Reviews - What do customers think about Strangers?
A modern Japanese ghost story Sep 2, 2007
A middle-aged, cynical and now divorced TV scriptwriter Harada is living a lonely self-contained life in his work-come-apartment when on the spur of the moment he returns to the dilapidated downtown district of Tokyo where he grew up. Orphaned at an early age and raised first by his grandfather and then his Uncle, Harada is very much removed from human emotions, unhappy but not knowing understanding that he is unhappy he is looking for something that he is not able to find in the modern world that he has to live in.
Whilst wandering through his old childhood home he visits a theatre and meets a man who looks exactly like his long-dead father with a wife who is the image of his equally long dead mother.
And so begins Harada's journey into the land of strangers, as he's drawn into a reality where his parents appear to be alive at the exact age they had been when they had died so many years before.
Is he living a dream? Are these people real? What is happening to him? A spooky ghost story with a modern twist, well worth a read.
It depends on what you like.... Jul 14, 2007
I once read a negative review that stated if you like books about...then this is for you. I DID like books like that,so I gave the review a positive despite the low rating. I'll try and do the same here.
This is a very well written ghost story; certainly way above the standard fare. A 47 year old TV scriptwriter, newly divorced living an isolated life in a commecial apartment block where the only other resident is Kei, returns to his birth town and meets a couple who are the spit of his parents who were killed 35 years previously. He also worries about Kei's lonliness and how his rebuff may have affected her... The book touches themes of loss and lonliness,but never departs from being what it essentially is-a ghost story.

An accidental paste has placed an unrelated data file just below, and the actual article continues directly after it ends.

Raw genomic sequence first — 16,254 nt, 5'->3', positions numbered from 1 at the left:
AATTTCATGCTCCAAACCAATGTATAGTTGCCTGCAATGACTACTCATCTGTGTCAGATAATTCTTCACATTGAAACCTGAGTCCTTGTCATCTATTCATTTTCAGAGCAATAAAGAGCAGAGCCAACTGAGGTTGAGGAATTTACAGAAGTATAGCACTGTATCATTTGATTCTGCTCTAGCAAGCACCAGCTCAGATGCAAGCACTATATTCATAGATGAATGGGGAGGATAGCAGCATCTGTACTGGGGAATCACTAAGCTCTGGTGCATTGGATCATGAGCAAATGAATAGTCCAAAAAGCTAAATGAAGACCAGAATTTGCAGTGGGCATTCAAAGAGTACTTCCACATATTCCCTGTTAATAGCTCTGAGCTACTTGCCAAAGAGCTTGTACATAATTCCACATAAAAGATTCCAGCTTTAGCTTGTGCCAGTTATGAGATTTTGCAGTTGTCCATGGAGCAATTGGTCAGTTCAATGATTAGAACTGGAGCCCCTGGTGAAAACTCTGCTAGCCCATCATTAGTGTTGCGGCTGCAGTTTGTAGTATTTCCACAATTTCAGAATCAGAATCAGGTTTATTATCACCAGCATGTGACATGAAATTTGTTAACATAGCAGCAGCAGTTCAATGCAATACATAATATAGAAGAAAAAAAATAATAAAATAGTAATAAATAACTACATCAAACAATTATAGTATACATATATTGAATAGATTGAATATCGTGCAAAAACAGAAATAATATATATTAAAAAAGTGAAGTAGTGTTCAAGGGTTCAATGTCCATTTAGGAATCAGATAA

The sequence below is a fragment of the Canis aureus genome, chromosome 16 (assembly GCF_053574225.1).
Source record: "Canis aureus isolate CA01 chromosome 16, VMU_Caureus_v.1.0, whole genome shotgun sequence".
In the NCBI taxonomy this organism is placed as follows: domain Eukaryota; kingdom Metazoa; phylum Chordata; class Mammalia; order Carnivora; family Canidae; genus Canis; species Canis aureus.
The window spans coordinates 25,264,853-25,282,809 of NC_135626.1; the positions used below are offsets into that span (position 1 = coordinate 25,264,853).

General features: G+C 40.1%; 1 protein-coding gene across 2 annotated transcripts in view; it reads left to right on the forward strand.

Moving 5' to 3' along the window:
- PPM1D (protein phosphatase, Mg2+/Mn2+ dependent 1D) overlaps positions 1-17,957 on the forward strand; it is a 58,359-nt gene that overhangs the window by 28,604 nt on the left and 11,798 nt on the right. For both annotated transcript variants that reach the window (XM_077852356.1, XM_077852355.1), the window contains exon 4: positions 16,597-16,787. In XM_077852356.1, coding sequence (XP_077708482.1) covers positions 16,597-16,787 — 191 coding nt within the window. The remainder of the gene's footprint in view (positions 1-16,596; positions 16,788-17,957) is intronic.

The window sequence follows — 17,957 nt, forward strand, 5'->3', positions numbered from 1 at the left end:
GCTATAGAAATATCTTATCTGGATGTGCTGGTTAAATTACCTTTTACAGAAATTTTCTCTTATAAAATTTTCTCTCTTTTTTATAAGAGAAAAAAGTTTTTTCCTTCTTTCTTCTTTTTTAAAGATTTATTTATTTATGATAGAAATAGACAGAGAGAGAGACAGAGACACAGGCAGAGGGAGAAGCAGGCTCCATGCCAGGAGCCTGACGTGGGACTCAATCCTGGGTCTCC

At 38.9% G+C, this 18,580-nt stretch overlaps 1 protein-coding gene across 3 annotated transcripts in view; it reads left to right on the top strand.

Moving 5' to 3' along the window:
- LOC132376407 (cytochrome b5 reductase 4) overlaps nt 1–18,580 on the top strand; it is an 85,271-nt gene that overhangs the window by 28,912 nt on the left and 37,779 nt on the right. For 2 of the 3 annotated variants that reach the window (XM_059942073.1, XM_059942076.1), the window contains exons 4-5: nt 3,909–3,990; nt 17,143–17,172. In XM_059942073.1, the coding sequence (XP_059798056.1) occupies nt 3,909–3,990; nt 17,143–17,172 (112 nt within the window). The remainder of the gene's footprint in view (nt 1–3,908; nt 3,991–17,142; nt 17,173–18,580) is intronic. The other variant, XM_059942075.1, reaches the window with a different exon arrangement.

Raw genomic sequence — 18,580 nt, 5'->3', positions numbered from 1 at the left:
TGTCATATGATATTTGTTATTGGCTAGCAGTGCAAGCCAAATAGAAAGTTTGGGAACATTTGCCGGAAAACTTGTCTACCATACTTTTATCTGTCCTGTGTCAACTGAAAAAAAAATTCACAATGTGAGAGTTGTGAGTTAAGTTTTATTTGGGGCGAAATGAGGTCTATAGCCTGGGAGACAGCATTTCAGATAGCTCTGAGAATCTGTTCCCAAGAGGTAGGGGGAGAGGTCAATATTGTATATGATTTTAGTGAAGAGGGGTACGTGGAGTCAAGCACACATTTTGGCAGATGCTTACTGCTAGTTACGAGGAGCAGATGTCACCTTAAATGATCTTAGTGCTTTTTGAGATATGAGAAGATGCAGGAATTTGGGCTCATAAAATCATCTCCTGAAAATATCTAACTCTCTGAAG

This book didn't satisfy me as I simply don't like ghost tales unless they explore some area of the human psyche in some profound way, and Yamadas book came accross to me as the work of a TV scriptwriter (which Yamada is) rather than that of a great novelist. Having read Carson McCullers 'The Heart is a lonely hunter' and using this as a benchmark on the themes touched by Yamada, I was never going to be satisfied on that score either. And the ending seemed a little contrived for my taste. But if you enjoy a well written ghost tale that evokes Japan and doesn't get bogged down in exploring heavy themes any more than to just make them felt, and you like to visualize what the film of the book will be when you read, this could be for you!
Uniquely compelling small novel Mar 15, 2007
This is a small story, expertly told - with several nice twists to contravene the expectations for magical realism set early in the book.
Nicely written, gripping novel about death Apr 3, 2006
Taichi Yamada takes us to the world of a Tv producer from Tokyo, who after a painful divorce gets in touch with his dead parents.Are they ghosts? were they ever dead? Everyone can relate to the character's predicaments since we all wished at some point of our lives to meet a dead loved one again. That is what makes this ghost story human and realistic to a certain extent. The main character however sees himself affected negatively by these ecounters, and he is in for a very big surprise. This book makes you think, but it's fast paced and very enjoyable at the same time.
Fast fun and interesting book Dec 18, 2005
This is a great ghost story where nothing makes sense until the end. It`s about a divorced man in Tokyo who has had a very sad life. His parents died when he was a child and he was sent to work on a farm in Aichi prefecture. After University he becomes a T.V. writer and marries. Several years after that his marriage falls apart and his health falls apart and he is visited by the ghost of his parents and meets a mysterious woman. It`s a fantastic book.